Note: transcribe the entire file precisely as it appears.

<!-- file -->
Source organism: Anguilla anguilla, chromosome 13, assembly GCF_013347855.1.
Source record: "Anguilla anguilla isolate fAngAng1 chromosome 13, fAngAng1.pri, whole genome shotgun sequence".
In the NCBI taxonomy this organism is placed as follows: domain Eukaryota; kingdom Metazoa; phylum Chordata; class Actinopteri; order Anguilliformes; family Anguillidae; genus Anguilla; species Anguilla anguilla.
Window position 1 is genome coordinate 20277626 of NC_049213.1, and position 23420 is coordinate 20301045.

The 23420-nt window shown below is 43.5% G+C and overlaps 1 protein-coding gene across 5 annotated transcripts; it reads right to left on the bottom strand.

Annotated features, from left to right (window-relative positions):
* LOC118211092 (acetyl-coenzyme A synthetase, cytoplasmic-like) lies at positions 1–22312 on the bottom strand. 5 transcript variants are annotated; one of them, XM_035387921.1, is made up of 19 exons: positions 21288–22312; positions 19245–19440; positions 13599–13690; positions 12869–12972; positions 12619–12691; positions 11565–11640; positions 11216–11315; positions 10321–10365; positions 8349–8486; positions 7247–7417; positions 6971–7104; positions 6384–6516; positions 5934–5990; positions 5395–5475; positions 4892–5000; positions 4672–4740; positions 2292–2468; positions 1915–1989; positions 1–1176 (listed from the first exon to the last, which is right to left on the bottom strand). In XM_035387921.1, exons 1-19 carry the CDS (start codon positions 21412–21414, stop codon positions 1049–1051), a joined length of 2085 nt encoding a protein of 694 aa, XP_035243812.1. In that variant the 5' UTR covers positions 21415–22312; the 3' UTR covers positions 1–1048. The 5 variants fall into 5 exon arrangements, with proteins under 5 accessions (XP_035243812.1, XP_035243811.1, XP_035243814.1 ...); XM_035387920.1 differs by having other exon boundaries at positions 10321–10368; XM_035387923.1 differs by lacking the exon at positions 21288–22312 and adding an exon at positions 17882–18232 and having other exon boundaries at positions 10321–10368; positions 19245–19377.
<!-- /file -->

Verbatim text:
Source organism: Anguilla anguilla, chromosome 13, assembly GCF_013347855.1.
Source record: "Anguilla anguilla isolate fAngAng1 chromosome 13, fAngAng1.pri, whole genome shotgun sequence".
In the NCBI taxonomy this organism is placed as follows: domain Eukaryota; kingdom Metazoa; phylum Chordata; class Actinopteri; order Anguilliformes; family Anguillidae; genus Anguilla; species Anguilla anguilla.
Window position 1 is genome coordinate 20277626 of NC_049213.1, and position 23420 is coordinate 20301045.

The 23420-nt window shown below is 43.5% G+C and overlaps 1 protein-coding gene across 5 annotated transcripts; it reads right to left on the bottom strand.

Annotated features, from left to right (window-relative positions):
* LOC118211092 (acetyl-coenzyme A synthetase, cytoplasmic-like) lies at positions 1–22312 on the bottom strand. 5 transcript variants are annotated; one of them, XM_035387921.1, is made up of 19 exons: positions 21288–22312; positions 19245–19440; positions 13599–13690; positions 12869–12972; positions 12619–12691; positions 11565–11640; positions 11216–11315; positions 10321–10365; positions 8349–8486; positions 7247–7417; positions 6971–7104; positions 6384–6516; positions 5934–5990; positions 5395–5475; positions 4892–5000; positions 4672–4740; positions 2292–2468; positions 1915–1989; positions 1–1176 (listed from the first exon to the last, which is right to left on the bottom strand). In XM_035387921.1, exons 1-19 carry the CDS (start codon positions 21412–21414, stop codon positions 1049–1051), a joined length of 2085 nt encoding a protein of 694 aa, XP_035243812.1. In that variant the 5' UTR covers positions 21415–22312; the 3' UTR covers positions 1–1048. The 5 variants fall into 5 exon arrangements, with proteins under 5 accessions (XP_035243812.1, XP_035243811.1, XP_035243814.1 ...); XM_035387920.1 differs by having other exon boundaries at positions 10321–10368; XM_035387923.1 differs by lacking the exon at positions 21288–22312 and adding an exon at positions 17882–18232 and having other exon boundaries at positions 10321–10368; positions 19245–19377.